Welcome to Nothing Down About Hannah! Here we will talk about the wonderful life of our daughter Hannah.We are Allen and Jessica. Due to infertility we were led to the path of adoption and felt called to adopt a child with Down syndrome. We aren’t super heros, as many seem to tell us how “proud they are of us” when at the end of the day we wanted to be parents and just happen to be the parents of a child with Down syndrome.
We got the call in early October 2016 from the National Down Syndrome Adoption Network, a non-profit organization that helps link birth families, adoptive families, and adoption agencies together through their registry, about a baby girl born in September. A week later we found out that we were matched and the following week got to meet Hannah for the first time. We were absolutely in love from day one. The end of October she was officially placed with us and our home has been filled with so much love since then.
Early on in the pregnancy it was diagnosed that she had duodenal atresia, a blockage in her intestines that would require surgery shortly after birth. Around 31 weeks it was discovered she had a complete AV canal defect, a large hole in her heart that would require surgery to repair. Once the #CHD, congenital heart defect, was diagnosed they told birth mom there was a possibility that Hannah would have Down syndrome due to 50% of individuals with DS having a heart condition. Doctors offered multiple times from 31-34 weeks for birth mom to have an abortion, but she said no, choosing life and fighting for Hannah.
Hannah was born and immediately lifeflighted to Cincinnati Children’s Hospital. After birth she started having respiratory problems. At one day old she had surgery to repair the blockage in her intestines. She received the official diagnosis of Trisomy 21 when she was around three weeks old after having genetic testing done. It is called Trisomy 21 because there are three pairs of the 21st chromosome instead of two, though it is commonly referred to as Down syndrome after John Langdon Down.
At five weeks old she had a g tube put in, a feeding tube surgically inserted into her stomach. Individuals with DS usually have lower muscle tone, which makes feeding in babies much harder due to the low tone in their mouths. This can also put extra stress on a baby’s heart from overworking trying to feed while having a heart condition.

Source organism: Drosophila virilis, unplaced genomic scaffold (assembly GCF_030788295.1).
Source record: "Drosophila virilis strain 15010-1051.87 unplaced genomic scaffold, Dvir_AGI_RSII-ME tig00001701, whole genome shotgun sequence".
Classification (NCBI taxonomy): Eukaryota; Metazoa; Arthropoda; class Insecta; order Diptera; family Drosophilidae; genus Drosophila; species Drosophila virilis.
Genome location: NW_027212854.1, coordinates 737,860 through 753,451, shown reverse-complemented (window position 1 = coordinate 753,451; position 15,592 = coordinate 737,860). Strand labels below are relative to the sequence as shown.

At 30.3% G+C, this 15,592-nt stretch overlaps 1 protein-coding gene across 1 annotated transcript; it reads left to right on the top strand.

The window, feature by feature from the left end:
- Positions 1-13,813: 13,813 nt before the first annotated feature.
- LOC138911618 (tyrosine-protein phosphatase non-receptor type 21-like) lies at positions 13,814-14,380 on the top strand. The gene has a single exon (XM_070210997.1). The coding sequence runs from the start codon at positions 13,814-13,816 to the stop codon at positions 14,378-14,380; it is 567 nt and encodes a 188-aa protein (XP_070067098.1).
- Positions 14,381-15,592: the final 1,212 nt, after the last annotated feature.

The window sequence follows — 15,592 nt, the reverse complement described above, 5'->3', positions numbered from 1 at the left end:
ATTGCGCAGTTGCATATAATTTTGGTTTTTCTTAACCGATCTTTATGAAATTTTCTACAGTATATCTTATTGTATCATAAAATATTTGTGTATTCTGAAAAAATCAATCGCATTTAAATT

At eight weeks old she had a ML&B, a scope done to check out her airway and lungs to try to determine why she was having so many breathing issues. Surgery showed that she had choanal stenosis, narrowing of the nasal passage on one side of her nose, and tracheomalacia, referred to as a floppy airway where the trachea partially collapses during breathing. The scope put too much stress on her putting her in full blown heart failure, where she went from 3 liters of oxygen to a c-pap of 8 and was closely monitored with frequent mentions of being intubated, using a breathing tube hooked up to a ventilator.
The hope of waiting for her to get bigger and being around six months old to repair her heart was no longer an option, she needed heart surgery and needed it fast, but was so tiny. For two weeks she stayed sedated because we could not risk her having any extra stress on her heart and they wanted her to gain as much weight as possible prior to surgery. We were able to pick our surgeon, so we selected Dr. Tweddell, head of cardiac surgery at Cincinnati Children’s. At 10 weeks old she had surgery to repair the large hole in her heart, which ended up being worse once they got in there including finding out she had a double orifice of the mitral valve.
Heart surgery created a completely new baby, where he color instantly started to change from fair skinned to having some color. She was able to come off the ventilator later that night because she was doing so well. The next day she was able to start reducing the amount of oxygen from 8 liters down to 5, the following day she reduced even more. We got to come home to Nashville less than two weeks after heart surgery and she was off of oxygen for the first time in her life.
Now we have been home a few months and are active in our local Down syndrome community and hope to educate and spread as much awareness as possible about the extraordinary lives of those that have a little something extra.
We hope you enjoy going through this journey called life with us!